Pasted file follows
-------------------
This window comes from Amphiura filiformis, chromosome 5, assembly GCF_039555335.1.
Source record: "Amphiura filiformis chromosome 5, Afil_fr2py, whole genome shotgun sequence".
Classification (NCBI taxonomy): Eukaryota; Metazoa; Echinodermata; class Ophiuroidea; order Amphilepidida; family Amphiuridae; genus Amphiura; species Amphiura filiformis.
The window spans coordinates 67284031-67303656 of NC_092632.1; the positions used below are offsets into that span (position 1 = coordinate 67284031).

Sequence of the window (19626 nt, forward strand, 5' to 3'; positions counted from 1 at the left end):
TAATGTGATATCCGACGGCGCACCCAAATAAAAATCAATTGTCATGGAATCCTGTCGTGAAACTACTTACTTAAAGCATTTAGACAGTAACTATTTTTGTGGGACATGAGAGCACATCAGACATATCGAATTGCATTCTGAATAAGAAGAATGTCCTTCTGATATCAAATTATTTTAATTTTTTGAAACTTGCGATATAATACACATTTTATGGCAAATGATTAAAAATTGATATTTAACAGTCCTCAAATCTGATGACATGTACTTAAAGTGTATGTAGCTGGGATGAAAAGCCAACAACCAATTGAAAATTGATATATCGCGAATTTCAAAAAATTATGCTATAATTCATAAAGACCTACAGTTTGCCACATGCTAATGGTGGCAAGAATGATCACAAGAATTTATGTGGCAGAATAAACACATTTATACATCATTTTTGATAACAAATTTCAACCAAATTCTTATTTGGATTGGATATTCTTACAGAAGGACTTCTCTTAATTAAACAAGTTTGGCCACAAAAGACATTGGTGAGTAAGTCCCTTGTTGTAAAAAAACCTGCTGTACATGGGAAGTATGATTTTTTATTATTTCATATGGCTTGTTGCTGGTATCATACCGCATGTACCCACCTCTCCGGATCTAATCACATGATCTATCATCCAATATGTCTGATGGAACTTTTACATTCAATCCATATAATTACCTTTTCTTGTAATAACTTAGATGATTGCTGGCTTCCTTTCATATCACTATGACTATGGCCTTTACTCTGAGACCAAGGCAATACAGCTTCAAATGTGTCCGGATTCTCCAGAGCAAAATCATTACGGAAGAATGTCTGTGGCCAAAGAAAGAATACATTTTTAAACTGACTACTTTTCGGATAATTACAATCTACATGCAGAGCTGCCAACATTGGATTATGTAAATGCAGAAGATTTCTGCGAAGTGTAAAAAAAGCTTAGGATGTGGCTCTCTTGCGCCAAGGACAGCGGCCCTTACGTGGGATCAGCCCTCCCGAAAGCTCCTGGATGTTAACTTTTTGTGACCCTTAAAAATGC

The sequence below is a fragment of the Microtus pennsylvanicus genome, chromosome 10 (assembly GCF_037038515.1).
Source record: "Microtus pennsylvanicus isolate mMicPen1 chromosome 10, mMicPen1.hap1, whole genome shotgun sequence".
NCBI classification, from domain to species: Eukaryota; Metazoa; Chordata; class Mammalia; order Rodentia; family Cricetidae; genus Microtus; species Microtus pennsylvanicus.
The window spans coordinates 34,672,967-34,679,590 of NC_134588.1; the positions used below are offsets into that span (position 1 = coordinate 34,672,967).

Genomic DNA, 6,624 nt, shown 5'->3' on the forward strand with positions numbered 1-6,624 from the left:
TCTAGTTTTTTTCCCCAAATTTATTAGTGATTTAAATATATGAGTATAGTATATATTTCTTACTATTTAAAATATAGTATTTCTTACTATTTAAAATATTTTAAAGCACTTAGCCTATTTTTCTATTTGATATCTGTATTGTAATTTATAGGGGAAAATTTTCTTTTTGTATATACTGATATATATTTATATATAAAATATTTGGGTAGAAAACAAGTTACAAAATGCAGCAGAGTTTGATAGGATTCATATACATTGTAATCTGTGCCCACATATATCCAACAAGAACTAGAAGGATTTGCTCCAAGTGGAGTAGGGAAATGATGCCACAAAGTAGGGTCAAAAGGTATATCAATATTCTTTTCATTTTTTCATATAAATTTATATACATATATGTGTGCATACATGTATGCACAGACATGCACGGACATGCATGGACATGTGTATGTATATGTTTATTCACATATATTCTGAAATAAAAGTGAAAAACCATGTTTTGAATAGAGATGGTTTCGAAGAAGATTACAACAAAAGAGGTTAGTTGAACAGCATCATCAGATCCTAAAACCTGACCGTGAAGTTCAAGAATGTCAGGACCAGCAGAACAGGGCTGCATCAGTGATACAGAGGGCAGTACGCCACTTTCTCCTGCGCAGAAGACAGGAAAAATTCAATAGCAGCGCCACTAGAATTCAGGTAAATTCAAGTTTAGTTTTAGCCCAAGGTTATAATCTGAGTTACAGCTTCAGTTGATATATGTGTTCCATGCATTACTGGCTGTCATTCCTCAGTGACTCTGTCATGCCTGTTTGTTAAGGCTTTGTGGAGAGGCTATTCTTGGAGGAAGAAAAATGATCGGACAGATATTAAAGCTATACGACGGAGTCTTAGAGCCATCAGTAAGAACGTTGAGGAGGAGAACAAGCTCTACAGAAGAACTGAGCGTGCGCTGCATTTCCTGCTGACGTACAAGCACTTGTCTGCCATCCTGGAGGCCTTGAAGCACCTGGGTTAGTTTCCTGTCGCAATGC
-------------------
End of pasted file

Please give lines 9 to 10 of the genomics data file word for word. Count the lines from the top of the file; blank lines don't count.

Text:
NCBI classification, from domain to species: Eukaryota; Metazoa; Chordata; class Mammalia; order Rodentia; family Cricetidae; genus Microtus; species Microtus pennsylvanicus.
The window spans coordinates 34,672,967-34,679,590 of NC_134588.1; the positions used below are offsets into that span (position 1 = coordinate 34,672,967).